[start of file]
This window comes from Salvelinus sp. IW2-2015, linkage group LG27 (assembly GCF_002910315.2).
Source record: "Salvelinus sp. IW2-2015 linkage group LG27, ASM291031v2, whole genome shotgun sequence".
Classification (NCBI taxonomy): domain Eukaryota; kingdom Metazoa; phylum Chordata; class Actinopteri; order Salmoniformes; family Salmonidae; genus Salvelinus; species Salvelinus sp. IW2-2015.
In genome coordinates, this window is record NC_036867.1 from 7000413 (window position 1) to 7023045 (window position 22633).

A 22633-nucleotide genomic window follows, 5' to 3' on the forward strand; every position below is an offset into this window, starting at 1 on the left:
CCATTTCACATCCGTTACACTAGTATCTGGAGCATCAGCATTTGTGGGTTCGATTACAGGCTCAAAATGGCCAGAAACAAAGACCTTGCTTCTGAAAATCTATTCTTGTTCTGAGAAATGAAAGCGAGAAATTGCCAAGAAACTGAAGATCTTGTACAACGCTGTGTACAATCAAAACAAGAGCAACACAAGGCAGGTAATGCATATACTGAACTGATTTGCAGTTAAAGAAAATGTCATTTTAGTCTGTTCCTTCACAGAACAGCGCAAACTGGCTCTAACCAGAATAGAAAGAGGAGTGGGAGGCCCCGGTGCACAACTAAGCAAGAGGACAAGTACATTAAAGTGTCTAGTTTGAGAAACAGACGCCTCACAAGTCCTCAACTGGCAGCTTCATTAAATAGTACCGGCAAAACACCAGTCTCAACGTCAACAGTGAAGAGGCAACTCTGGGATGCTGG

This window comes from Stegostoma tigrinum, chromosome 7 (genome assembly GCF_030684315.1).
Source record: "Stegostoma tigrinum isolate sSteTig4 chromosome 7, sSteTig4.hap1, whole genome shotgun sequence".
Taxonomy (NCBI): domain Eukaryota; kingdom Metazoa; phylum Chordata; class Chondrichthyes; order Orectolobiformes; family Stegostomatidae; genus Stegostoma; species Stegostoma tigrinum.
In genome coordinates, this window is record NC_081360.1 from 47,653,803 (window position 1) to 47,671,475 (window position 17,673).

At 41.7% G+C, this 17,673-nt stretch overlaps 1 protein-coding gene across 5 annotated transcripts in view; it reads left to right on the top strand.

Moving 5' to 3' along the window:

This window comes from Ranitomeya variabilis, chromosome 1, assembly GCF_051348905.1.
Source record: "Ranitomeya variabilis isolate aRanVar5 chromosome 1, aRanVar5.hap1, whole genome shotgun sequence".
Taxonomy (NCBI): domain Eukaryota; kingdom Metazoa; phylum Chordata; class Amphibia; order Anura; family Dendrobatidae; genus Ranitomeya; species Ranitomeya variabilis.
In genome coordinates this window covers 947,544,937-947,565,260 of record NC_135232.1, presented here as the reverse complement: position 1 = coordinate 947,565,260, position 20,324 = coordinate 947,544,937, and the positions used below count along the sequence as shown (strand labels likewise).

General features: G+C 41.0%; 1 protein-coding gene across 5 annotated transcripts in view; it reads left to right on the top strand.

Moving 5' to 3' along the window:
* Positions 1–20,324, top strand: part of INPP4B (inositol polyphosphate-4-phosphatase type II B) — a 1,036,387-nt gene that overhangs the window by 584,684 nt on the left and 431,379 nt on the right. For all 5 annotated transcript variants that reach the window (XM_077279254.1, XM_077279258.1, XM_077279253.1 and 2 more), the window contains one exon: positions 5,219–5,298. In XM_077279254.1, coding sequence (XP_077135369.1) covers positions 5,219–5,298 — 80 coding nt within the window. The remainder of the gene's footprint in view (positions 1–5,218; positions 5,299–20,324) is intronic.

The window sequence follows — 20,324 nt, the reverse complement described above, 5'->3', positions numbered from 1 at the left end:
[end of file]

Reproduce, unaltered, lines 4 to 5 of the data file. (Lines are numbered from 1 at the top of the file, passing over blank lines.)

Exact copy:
In genome coordinates, this window is record NC_036867.1 from 7000413 (window position 1) to 7023045 (window position 22633).

A 22633-nucleotide genomic window follows, 5' to 3' on the forward strand; every position below is an offset into this window, starting at 1 on the left: